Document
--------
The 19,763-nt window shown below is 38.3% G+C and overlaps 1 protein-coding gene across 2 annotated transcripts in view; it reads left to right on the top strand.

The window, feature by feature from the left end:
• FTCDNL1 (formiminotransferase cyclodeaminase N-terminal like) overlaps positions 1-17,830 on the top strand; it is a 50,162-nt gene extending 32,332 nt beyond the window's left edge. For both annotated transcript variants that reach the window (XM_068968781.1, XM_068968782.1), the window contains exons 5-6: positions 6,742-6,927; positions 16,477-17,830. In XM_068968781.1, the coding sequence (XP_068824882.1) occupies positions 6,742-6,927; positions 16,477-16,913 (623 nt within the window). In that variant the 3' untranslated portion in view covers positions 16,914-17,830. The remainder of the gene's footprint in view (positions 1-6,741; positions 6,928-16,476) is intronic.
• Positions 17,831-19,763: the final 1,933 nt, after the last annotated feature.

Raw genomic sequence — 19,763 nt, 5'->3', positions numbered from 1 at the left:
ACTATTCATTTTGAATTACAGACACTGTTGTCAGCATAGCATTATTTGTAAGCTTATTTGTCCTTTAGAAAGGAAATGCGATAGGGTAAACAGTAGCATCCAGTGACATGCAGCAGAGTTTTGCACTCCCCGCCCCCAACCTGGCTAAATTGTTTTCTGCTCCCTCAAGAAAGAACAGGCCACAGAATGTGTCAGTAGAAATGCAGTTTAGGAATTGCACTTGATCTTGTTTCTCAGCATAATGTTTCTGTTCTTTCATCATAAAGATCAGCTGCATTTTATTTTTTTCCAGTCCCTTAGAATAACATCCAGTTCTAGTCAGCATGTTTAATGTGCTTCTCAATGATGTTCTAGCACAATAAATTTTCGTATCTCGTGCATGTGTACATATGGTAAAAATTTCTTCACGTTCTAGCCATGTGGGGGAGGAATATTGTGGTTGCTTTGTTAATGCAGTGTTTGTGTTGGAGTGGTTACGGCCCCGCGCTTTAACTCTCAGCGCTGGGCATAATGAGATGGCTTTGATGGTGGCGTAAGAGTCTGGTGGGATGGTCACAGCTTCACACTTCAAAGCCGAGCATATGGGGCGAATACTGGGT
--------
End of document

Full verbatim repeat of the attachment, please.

The 19,763-nt window shown below is 38.3% G+C and overlaps 1 protein-coding gene across 2 annotated transcripts in view; it reads left to right on the top strand.

The window, feature by feature from the left end:
• FTCDNL1 (formiminotransferase cyclodeaminase N-terminal like) overlaps positions 1-17,830 on the top strand; it is a 50,162-nt gene extending 32,332 nt beyond the window's left edge. For both annotated transcript variants that reach the window (XM_068968781.1, XM_068968782.1), the window contains exons 5-6: positions 6,742-6,927; positions 16,477-17,830. In XM_068968781.1, the coding sequence (XP_068824882.1) occupies positions 6,742-6,927; positions 16,477-16,913 (623 nt within the window). In that variant the 3' untranslated portion in view covers positions 16,914-17,830. The remainder of the gene's footprint in view (positions 1-6,741; positions 6,928-16,476) is intronic.
• Positions 17,831-19,763: the final 1,933 nt, after the last annotated feature.

Raw genomic sequence — 19,763 nt, 5'->3', positions numbered from 1 at the left:
ACTATTCATTTTGAATTACAGACACTGTTGTCAGCATAGCATTATTTGTAAGCTTATTTGTCCTTTAGAAAGGAAATGCGATAGGGTAAACAGTAGCATCCAGTGACATGCAGCAGAGTTTTGCACTCCCCGCCCCCAACCTGGCTAAATTGTTTTCTGCTCCCTCAAGAAAGAACAGGCCACAGAATGTGTCAGTAGAAATGCAGTTTAGGAATTGCACTTGATCTTGTTTCTCAGCATAATGTTTCTGTTCTTTCATCATAAAGATCAGCTGCATTTTATTTTTTTCCAGTCCCTTAGAATAACATCCAGTTCTAGTCAGCATGTTTAATGTGCTTCTCAATGATGTTCTAGCACAATAAATTTTCGTATCTCGTGCATGTGTACATATGGTAAAAATTTCTTCACGTTCTAGCCATGTGGGGGAGGAATATTGTGGTTGCTTTGTTAATGCAGTGTTTGTGTTGGAGTGGTTACGGCCCCGCGCTTTAACTCTCAGCGCTGGGCATAATGAGATGGCTTTGATGGTGGCGTAAGAGTCTGGTGGGATGGTCACAGCTTCACACTTCAAAGCCGAGCATATGGGGCGAATACTGGGT